Table of Contents Table of Contents
Previous Page  246 / 126 Next Page
Show Menu
Previous Page 246 / 126 Next Page
Page Background






sounds of words. We think of Rome, imperial, imperious,

imperative” (Joyce, 1986: 108). The grandeur of Rome, he

argues, lies in the sewers: “What was their civilisation? Vast, I

allow: but vile.


: sewers” (108). In his opinion, the

Romans focused on grossly materialistic values and disregarded

spiritualistic ones, and this rendered their civilization vile.

Despite what he says about words, nevertheless, MacHugh is


or obsessed

by the sounds of words, as evident in the

verbal dexterity shown above. Mikics states convincingly that

the professor surrenders to the lure of rhetoric when he

criticizes the Romans: “MacHugh, denouncing Rome, is

transformed into a parody of the Roman orator, a victim of the

very rhetoric he pretends to reject” (1990: 541). Indeed,

MacHugh acts as the supreme orator in the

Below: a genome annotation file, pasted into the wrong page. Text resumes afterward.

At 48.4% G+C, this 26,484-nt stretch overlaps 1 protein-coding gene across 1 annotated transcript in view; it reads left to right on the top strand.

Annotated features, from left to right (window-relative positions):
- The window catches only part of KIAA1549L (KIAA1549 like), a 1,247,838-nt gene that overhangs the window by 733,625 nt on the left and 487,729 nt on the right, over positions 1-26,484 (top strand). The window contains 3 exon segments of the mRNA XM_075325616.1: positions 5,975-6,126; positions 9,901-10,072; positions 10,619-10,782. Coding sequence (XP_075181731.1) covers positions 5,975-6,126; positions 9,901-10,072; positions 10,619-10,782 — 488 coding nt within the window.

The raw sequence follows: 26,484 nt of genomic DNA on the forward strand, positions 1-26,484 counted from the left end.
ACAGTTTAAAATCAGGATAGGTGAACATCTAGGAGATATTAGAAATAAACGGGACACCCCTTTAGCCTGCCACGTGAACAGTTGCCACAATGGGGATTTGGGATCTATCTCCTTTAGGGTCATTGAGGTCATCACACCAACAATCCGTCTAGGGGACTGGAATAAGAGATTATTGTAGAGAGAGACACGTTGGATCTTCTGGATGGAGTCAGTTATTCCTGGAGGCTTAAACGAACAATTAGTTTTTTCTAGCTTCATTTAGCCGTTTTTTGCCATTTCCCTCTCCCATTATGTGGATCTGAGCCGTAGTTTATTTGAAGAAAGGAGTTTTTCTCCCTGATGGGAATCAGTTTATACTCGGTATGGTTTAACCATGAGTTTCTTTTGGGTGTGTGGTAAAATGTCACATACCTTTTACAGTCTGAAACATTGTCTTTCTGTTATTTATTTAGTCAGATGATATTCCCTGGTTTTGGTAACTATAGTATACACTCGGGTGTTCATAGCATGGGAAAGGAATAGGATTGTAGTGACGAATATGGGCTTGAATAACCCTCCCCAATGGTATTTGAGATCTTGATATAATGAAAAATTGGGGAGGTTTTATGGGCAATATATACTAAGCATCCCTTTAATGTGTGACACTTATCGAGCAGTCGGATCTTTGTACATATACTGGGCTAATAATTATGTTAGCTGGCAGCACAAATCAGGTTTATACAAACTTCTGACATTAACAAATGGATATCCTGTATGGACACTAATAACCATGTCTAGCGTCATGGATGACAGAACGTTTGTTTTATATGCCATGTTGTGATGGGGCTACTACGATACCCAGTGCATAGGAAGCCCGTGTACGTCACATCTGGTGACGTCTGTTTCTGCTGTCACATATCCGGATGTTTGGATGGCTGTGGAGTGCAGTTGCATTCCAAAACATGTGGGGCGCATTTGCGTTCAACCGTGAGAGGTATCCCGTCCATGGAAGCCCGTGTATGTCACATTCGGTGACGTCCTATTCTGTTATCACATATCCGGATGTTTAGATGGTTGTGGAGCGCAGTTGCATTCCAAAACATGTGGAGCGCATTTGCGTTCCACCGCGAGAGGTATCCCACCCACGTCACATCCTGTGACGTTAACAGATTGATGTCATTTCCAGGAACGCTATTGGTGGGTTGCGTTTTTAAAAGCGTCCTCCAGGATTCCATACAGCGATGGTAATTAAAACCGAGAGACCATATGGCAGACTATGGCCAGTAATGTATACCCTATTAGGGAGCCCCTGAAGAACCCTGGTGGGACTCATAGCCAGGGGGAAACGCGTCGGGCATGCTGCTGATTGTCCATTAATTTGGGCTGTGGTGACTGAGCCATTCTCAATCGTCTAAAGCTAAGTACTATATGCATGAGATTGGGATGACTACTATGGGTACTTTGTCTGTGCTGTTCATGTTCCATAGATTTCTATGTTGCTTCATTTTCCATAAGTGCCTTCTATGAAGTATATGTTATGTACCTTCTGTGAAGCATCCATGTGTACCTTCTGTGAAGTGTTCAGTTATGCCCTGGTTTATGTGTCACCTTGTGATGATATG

Evening Telegraph

office in spite of his rejection of Roman oratory. Although he

teaches Latin, moreover, he prefers Greek to “the blatant Latin

language”: “The Greek! . . . The radiance of the intellect. I

ought to profess Greek, the language of the mind” (Joyce,

1986: 110). MacHugh is clearly trapped in the dichotomy

between the spiritual and the material, and therefore disdains

the “blatant” Latin. Mikics notes the irony in the professor’s

detestation of the language: “MacHugh styles himself a lover

of the Hellenic, but as a professor of Latin rather than Greek,

he helps perpetuate the culture he complains against” (1990:

541). What is even more ironic is the fact that he associates

Greece, “the empire of the spirit,” with “a lost cause,” and

denounces success in favor of failure: “We were always loyal to

lost causes. . . . Success for us is the death of the intellect and

of the imagination. We were never loyal to the successful. We

serve them” (Joyce, 1986: 110). At a time when the Irish were

striving for freedom, the scholar and educator announces that

he embraces failure rather than success. Comparing O’Molloy

and MacHugh, Herr has it that whereas the barrister “is simply

beaten down by failure,” the professor “perversely glories in it”

(74). Seen in light of Ireland’s subjection to the British Empire,